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Auto Manufacturing = Unsustainable in Oz?

|Feb 12|magazine7 min read

That’s the very question UTS economics lecturer Stephen Kirchner asked in yesterday’s Sydney Morning Herald in a report about Australia’s declining auto manufacturing industry.

'The costs are far too high, both in terms of the tariffs that are on imported motor vehicles and the value of subsidies that are being paid to the industry,”' Dr Kirchner told the newspaper, adding that “Australia is too small to follow other countries' example of propping up car makers.”

He makes a valid point, considering that 2012 has seen Holden and Toyota cut a combined 450 jobs from their manufacturing plants. Opposition Leader Tony Abbott has plans to discontinue the Coalition’s financial support of the car industry (despite the unpopularity of that decision, as voiced by more than half of voters in a recent poll), which would cut $500 million from the car makers’ subsidy package. In defence of his proposal, Abbott cited the carbon tax and $1 billion in Howard-era assistance funds intended for the auto industry.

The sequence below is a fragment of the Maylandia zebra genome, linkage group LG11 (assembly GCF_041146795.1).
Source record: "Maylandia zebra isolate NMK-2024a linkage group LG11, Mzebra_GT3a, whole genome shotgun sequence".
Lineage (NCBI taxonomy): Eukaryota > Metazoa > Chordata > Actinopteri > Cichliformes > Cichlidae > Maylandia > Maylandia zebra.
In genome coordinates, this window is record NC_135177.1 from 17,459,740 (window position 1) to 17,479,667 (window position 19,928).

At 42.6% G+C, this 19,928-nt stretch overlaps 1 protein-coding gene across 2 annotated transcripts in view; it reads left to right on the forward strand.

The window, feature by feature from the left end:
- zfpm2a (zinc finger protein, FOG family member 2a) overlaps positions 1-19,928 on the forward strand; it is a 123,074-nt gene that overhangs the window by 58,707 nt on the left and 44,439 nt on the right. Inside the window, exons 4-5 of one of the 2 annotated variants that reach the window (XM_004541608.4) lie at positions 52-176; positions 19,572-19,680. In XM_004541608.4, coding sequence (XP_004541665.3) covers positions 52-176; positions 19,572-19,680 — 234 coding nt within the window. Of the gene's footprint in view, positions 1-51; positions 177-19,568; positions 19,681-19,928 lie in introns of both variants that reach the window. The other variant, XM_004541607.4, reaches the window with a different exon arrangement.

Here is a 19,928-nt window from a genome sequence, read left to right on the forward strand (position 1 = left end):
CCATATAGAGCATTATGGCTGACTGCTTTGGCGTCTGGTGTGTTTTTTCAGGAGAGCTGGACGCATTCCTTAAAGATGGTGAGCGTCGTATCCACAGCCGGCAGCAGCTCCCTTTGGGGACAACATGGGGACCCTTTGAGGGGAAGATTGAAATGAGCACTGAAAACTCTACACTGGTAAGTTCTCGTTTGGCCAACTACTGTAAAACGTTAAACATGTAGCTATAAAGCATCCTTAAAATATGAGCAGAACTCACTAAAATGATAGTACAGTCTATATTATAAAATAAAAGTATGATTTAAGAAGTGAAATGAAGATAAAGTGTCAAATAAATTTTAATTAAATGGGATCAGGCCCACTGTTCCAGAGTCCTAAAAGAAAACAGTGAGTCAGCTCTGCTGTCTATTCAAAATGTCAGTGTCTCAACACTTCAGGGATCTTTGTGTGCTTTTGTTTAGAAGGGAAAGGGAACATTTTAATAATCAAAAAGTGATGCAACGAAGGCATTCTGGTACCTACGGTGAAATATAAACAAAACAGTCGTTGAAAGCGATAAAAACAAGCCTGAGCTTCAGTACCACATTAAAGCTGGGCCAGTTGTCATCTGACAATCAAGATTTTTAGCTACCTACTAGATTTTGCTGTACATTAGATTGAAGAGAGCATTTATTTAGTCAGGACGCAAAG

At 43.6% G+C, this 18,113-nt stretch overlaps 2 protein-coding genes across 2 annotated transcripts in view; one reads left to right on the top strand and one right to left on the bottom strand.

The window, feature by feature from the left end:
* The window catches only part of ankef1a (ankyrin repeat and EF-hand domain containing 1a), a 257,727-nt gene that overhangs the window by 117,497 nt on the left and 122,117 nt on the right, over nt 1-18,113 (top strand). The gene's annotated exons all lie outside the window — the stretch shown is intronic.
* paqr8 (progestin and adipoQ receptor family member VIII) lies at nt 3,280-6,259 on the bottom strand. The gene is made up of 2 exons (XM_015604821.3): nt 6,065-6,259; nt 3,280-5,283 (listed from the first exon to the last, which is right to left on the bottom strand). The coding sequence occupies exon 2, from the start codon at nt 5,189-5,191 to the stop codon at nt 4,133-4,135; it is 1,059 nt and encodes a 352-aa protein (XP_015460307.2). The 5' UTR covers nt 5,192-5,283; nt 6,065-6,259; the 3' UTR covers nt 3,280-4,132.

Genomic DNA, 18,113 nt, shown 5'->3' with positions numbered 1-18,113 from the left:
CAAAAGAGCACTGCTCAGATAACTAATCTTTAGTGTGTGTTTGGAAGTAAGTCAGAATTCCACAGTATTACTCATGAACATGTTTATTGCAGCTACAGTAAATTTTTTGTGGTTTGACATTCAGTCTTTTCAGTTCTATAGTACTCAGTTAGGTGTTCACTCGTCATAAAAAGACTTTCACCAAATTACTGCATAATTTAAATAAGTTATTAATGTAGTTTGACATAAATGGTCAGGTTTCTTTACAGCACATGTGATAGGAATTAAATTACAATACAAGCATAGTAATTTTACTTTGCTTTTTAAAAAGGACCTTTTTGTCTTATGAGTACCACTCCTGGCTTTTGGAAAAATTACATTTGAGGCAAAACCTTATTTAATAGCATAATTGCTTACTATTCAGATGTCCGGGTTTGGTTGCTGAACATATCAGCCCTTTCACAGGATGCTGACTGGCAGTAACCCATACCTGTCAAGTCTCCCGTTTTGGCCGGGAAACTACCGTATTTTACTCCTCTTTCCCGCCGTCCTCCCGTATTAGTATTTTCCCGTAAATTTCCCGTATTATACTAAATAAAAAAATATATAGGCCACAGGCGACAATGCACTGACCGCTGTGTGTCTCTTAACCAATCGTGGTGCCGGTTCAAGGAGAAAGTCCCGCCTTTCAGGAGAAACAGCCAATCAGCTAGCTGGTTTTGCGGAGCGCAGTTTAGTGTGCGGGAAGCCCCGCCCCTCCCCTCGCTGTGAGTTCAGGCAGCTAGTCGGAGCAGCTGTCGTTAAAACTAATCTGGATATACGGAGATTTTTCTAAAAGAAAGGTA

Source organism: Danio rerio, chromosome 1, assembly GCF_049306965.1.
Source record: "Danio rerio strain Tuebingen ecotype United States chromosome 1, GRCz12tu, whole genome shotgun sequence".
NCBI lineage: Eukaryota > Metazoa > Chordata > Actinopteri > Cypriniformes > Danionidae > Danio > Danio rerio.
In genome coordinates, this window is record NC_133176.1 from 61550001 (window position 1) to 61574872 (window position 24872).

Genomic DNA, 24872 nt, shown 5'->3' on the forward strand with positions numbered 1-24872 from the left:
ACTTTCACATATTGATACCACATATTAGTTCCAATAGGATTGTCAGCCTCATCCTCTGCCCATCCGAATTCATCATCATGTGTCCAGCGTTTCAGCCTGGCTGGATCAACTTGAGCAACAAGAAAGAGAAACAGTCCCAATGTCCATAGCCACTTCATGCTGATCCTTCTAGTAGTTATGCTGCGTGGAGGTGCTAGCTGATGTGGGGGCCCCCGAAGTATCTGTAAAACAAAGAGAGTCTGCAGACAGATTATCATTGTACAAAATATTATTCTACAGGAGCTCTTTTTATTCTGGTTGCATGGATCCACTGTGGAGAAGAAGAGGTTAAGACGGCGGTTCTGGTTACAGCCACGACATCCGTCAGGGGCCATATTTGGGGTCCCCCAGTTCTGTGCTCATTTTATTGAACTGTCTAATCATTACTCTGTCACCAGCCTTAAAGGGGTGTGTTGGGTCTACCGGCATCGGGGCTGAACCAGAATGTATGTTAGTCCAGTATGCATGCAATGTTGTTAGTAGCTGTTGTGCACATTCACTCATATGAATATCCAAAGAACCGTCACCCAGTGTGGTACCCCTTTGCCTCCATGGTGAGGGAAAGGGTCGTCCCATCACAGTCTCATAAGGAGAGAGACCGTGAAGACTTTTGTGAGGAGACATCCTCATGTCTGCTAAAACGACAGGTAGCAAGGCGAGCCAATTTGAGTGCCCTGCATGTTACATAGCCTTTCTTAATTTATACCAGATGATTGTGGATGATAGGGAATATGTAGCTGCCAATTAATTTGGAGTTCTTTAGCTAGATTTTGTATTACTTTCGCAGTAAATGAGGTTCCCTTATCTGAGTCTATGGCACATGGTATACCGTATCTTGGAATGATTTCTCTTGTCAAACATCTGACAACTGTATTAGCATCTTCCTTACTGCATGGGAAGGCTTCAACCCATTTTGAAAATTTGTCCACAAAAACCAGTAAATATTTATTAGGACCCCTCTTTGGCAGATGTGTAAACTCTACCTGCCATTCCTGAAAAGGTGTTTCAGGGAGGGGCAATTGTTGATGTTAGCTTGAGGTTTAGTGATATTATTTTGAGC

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“The objective of these schemes is to try to ensure that we have a viable auto industry into the future, and that means more production for export. “I want a strong, viable car industry in this country and the best thing you can do for the car industry is stop the carbon tax... [it’s] going to add some $400 to the cost of every car produced in this country,” Abbott told The Australian.

Prime Minister Julia Gillard argued, however, that employment and skill advancement in an industry that employs approximate one million Australians must be taken into account.

“... [It] is not just about the car industry jobs … it's also about the importance of that skill system and that ability to innovate and that kind of equipment and machinery to the whole of manufacturing,” Gillard told the Sydney Morning Herald.

A nation populated by 22 million people will always struggle to compete on an international level with Europe, Japan and the US. As an alternative, University of Western Sydney professor Steve Keen proposed steering the industry in a more fiscally sustainable direction: green innovation.

He asked the SMH, ''Why don't we show a bit of courage and give something like that a go rather than throwing money down the gurgler of V8s?''